There was a lot of speculation on who would light the Olympic cauldron. It was great seeing Sir Steve Redgrave take a prominent role towards the end, but what was better was seeing a group of young developing athletes each nominated by a former great of British sport light the thing. It was a nice touch seeing Muhammad Ali there given his role in 1980 in Atlanta. It made me think back to SOG2000. I thought it should have been Susie O’Neil but I’m in a minority there.

After a fairly quiet day Bron and I went to dinner with friends P and L. We’ve enjoyed many fine dinners with them before and their meals have featured in this blog.

Alaskan king crab with aioli

Last night we brought Alaskan King crab that we’d purchased from Costco and Bron made some aioli. For the main meal we had steamboat (hotpot) plus a tray of roasted pork belly. I was fortunate to have the tray of porcine heaven in front of me. There is little better than bite sized pieces of perfectly cooked belly pork along with an amazing dipping sauce.

The steamboat was really good. We had noodles, pork, chicken, beef, fish and prawns plus heaps of vegetables and mushrooms plus some great dipping sauces. L and I like a really hot chilli sauce while P is a big fan of plum sauce. There was also tofu. Bron and L tried to explain how good tofu is. How tofu absorbs flavours and can taste really great in a laksa. If I have a table of real meat and vegetables in front of me, I’m not deliberately going to choose tofu.

Mmm…roast pork belly. I love roasted pork belly.

The table laid out ready for dinner.

You can see in the net some lovely mushrooms.

Towards the end as all the meat and vegetables and yes tofu was coming to an end, we tipped everything into the now developing broth. P and L had laid the table with sipping cups like the ones we have hot chocolate in at Max Brenner. You know, the ones that look like toilet bowls. These are a fantastic idea for steamboat. At the end, when everything was cooked in the broth, we spooned out the final bits and pieces and from the sipping cup drank then best tasting oriental soup you’ll ever taste.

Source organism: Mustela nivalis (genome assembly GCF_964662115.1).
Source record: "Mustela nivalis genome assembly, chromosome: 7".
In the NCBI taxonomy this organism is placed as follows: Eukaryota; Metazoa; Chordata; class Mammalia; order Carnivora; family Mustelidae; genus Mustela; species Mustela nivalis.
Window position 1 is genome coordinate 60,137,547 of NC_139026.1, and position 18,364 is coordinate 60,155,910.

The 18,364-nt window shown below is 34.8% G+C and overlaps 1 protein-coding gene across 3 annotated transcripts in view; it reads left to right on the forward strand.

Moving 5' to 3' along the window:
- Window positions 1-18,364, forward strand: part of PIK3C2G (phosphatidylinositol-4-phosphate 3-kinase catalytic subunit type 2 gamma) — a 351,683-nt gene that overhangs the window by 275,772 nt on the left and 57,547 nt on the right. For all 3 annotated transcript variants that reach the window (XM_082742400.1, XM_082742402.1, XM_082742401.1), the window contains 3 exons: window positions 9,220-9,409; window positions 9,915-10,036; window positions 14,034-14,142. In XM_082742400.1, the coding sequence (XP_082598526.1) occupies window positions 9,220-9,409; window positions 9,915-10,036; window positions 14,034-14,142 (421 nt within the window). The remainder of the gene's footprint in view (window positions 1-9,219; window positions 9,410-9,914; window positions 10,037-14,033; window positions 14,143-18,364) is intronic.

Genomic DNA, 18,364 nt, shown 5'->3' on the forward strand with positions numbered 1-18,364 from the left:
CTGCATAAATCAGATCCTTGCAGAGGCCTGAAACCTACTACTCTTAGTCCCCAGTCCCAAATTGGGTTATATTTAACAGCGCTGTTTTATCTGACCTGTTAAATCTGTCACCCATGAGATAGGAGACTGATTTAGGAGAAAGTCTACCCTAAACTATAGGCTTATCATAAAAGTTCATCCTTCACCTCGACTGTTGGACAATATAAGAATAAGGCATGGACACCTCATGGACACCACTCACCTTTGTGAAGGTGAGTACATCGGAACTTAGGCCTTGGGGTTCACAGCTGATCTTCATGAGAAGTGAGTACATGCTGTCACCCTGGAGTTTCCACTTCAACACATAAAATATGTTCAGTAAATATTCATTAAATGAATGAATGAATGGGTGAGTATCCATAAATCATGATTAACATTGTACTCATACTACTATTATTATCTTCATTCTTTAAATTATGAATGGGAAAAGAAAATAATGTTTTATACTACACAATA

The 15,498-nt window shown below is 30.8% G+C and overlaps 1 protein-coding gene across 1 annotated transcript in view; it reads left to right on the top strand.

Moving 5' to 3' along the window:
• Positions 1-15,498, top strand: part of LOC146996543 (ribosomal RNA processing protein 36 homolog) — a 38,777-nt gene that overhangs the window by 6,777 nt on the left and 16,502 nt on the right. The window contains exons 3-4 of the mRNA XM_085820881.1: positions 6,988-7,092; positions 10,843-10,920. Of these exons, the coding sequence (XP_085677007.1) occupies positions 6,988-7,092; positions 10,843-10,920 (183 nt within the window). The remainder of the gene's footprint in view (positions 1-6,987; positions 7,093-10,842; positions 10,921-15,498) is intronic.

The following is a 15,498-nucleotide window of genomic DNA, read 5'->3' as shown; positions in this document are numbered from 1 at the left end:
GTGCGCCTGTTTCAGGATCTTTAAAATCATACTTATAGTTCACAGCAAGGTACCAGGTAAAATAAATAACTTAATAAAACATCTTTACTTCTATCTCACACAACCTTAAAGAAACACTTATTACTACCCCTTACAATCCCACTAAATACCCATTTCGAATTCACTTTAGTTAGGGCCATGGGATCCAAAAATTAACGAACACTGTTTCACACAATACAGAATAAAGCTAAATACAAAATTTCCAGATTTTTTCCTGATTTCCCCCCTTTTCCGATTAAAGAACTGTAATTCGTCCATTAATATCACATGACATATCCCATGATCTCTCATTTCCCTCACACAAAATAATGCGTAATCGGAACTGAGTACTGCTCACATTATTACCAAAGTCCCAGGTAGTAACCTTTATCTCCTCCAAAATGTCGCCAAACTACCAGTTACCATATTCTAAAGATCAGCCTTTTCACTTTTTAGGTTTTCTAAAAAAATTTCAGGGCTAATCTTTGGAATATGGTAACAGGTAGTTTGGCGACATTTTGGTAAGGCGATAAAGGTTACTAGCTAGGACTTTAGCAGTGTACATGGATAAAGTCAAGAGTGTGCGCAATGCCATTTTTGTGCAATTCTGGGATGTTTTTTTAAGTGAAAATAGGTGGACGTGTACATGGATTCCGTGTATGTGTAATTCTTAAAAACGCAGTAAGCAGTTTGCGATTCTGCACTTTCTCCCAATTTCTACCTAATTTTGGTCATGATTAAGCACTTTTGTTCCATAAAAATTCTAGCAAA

Doesn’t it look good.

This was amazing soup.

P has been continuing his exploration of the world of desserts. His journey is continuing (P understands why I wrote journey…private joke) and discovering new delights. Last night he made a baked cheesecake with coconut cream and topped with slices of pineapple. This was served with Zabaglione. This is the first time P has made it and the first time I’ve tried it. It was fantastic. P, L and Bron enjoyed it with a sticky dessert wine that had a 20 per cent alcohol content. Everyone was pretty happy when the coffee and walnut rocky road plus chocolate covered blueberries came out at the end.

Coconut cream cheesecake topped with pineapple and Zabaglione

Cheesecake and Zabaglione get in my belly now.

Bron also developed a canine crush on Bundy. Bundy belongs to P and L and is a pretty happy pooch.

Bron and Bundy on her lap.